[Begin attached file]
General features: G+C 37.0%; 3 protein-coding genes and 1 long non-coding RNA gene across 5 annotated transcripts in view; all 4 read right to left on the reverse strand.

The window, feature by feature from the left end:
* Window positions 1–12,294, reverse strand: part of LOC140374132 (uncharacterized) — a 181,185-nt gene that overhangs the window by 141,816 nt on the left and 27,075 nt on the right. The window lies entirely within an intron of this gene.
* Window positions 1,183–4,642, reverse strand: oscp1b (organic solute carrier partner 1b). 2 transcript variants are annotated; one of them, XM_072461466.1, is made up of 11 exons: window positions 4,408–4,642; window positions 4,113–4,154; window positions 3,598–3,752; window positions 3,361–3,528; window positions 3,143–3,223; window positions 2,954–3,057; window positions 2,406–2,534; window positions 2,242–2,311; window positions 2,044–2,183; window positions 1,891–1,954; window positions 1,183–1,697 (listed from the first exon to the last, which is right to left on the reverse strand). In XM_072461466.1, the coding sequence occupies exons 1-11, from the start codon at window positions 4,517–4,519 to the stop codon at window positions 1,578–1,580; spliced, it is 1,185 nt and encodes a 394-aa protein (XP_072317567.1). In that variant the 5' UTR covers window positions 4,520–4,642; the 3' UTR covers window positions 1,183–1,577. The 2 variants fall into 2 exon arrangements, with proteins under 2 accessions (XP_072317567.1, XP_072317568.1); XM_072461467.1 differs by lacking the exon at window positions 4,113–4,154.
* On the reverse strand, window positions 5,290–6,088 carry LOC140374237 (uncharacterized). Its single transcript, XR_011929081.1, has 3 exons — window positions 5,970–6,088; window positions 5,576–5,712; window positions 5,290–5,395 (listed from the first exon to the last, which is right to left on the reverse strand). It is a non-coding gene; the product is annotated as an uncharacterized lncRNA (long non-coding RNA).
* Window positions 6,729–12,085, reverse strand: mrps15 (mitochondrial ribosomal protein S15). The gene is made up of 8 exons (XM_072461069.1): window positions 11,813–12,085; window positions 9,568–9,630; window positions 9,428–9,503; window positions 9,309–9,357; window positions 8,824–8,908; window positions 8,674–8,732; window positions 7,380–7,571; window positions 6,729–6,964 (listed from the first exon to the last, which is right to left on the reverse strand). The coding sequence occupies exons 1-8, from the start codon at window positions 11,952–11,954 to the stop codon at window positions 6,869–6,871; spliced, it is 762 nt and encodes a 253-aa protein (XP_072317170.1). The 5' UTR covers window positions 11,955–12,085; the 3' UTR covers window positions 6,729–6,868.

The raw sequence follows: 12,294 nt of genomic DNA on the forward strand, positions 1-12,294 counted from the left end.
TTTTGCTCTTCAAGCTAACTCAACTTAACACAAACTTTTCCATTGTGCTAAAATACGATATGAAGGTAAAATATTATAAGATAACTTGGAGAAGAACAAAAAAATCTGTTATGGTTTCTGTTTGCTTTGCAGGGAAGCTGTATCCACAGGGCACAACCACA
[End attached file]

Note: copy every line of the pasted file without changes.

General features: G+C 37.0%; 3 protein-coding genes and 1 long non-coding RNA gene across 5 annotated transcripts in view; all 4 read right to left on the reverse strand.

The window, feature by feature from the left end:
* Window positions 1–12,294, reverse strand: part of LOC140374132 (uncharacterized) — a 181,185-nt gene that overhangs the window by 141,816 nt on the left and 27,075 nt on the right. The window lies entirely within an intron of this gene.
* Window positions 1,183–4,642, reverse strand: oscp1b (organic solute carrier partner 1b). 2 transcript variants are annotated; one of them, XM_072461466.1, is made up of 11 exons: window positions 4,408–4,642; window positions 4,113–4,154; window positions 3,598–3,752; window positions 3,361–3,528; window positions 3,143–3,223; window positions 2,954–3,057; window positions 2,406–2,534; window positions 2,242–2,311; window positions 2,044–2,183; window positions 1,891–1,954; window positions 1,183–1,697 (listed from the first exon to the last, which is right to left on the reverse strand). In XM_072461466.1, the coding sequence occupies exons 1-11, from the start codon at window positions 4,517–4,519 to the stop codon at window positions 1,578–1,580; spliced, it is 1,185 nt and encodes a 394-aa protein (XP_072317567.1). In that variant the 5' UTR covers window positions 4,520–4,642; the 3' UTR covers window positions 1,183–1,577. The 2 variants fall into 2 exon arrangements, with proteins under 2 accessions (XP_072317567.1, XP_072317568.1); XM_072461467.1 differs by lacking the exon at window positions 4,113–4,154.
* On the reverse strand, window positions 5,290–6,088 carry LOC140374237 (uncharacterized). Its single transcript, XR_011929081.1, has 3 exons — window positions 5,970–6,088; window positions 5,576–5,712; window positions 5,290–5,395 (listed from the first exon to the last, which is right to left on the reverse strand). It is a non-coding gene; the product is annotated as an uncharacterized lncRNA (long non-coding RNA).
* Window positions 6,729–12,085, reverse strand: mrps15 (mitochondrial ribosomal protein S15). The gene is made up of 8 exons (XM_072461069.1): window positions 11,813–12,085; window positions 9,568–9,630; window positions 9,428–9,503; window positions 9,309–9,357; window positions 8,824–8,908; window positions 8,674–8,732; window positions 7,380–7,571; window positions 6,729–6,964 (listed from the first exon to the last, which is right to left on the reverse strand). The coding sequence occupies exons 1-8, from the start codon at window positions 11,952–11,954 to the stop codon at window positions 6,869–6,871; spliced, it is 762 nt and encodes a 253-aa protein (XP_072317170.1). The 5' UTR covers window positions 11,955–12,085; the 3' UTR covers window positions 6,729–6,868.

The raw sequence follows: 12,294 nt of genomic DNA on the forward strand, positions 1-12,294 counted from the left end.
TTTTGCTCTTCAAGCTAACTCAACTTAACACAAACTTTTCCATTGTGCTAAAATACGATATGAAGGTAAAATATTATAAGATAACTTGGAGAAGAACAAAAAAATCTGTTATGGTTTCTGTTTGCTTTGCAGGGAAGCTGTATCCACAGGGCACAACCACA